is a fucking waste of time.
OK: Wanna see one of my favorite Youtube vidz? It also has one of the best titles in all of Youtube: PushedOutOfNest
A baby bird gets pushed out of its nest, and the Bluetit mom completely fucking ignores it. It seems to have no interest in whether or not it lives. There's 2 possibilities here:
QUESTION: Would the anthropomorphizer (self-aware or not) prefer (1) or (2)? Would you prefer that the bluetit be a bastion of practicality via cruelty or retardation? The answer is ez. All you have to do is look at the comments of the video:
etc. etc. Of course we all want the mom to be cruel here. Because if the mom is not cruel, it means that she is empty. This video is a hardcore "glitch in the anthropomorphization Matrix." This video gives an uncomfortable amount of credence to the idea that birds are just something akin to algorithms (philosophical zombirbs). The baby being pushed out of its nest is like an unhandled case. For another glitch in the anthroMatrix, see also: Pigeon vs. Escalator
Listen: Why do you want to squeeze cute things? Why do you want to cum in Toboso's eye socket? U Mad bro? Frustrated? Trying to extract something out of them that isn't there?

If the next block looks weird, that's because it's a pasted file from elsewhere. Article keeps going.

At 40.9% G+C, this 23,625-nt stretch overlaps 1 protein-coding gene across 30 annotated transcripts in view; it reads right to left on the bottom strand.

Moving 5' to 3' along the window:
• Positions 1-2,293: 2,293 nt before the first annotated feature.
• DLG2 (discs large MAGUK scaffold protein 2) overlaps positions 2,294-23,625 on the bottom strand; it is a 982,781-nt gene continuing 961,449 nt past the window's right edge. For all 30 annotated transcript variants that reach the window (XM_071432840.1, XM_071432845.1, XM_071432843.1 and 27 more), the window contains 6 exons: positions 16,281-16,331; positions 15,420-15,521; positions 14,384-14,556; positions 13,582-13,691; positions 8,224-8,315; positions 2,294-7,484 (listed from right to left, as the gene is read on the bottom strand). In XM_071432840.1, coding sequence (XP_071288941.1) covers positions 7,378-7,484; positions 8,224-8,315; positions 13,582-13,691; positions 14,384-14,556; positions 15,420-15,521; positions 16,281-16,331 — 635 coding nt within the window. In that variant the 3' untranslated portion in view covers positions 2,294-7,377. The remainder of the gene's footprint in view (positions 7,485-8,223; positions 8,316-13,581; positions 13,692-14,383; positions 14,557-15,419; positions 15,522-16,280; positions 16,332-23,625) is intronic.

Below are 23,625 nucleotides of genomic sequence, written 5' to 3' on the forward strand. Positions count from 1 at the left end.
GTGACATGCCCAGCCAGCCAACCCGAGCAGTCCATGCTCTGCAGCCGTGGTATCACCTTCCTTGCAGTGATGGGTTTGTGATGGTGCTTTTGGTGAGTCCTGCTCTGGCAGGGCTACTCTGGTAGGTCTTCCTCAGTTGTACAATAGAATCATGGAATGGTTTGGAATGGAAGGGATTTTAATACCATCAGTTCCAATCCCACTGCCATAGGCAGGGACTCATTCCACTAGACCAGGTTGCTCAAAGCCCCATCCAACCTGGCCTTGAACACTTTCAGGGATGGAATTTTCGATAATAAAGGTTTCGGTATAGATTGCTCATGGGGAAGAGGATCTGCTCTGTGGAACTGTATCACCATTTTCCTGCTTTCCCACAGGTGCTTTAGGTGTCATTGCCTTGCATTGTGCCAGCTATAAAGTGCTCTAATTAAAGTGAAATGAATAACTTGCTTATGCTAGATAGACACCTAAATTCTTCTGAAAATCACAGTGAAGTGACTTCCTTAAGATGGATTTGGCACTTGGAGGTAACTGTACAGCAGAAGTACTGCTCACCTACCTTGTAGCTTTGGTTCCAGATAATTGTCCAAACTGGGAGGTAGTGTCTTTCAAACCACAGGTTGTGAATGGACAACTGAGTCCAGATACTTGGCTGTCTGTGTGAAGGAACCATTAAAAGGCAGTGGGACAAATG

What makes these pictures so effective? They're funny, but also depressing. One of the haunting things, of course, is the implication that there isn't actually anything behind the noose. Even if you an hero, you ain't going to Japari Park. Squeeze, suicide, etc, you're longing for something that isn't there. Of course, that very gap often makes people long for it even more. sorry, grape-kun
Hifumi is the most popular character in New Game! partly cause she isn't embedded in the main narrative, and isn't tied down to an arc. She does her own thing, and appears to have a life of her own. When you see her alone in her apartment, there's a temptation to "fill that in"--you want to be a part of her world. When you hear of an injured, "bullied" Chickadee or think of them hunkering down alone in a tree cavity, there's a longing to "fill that in." But these are illusions. The Chickadee doesn't need your companionship, and neither does your waifu.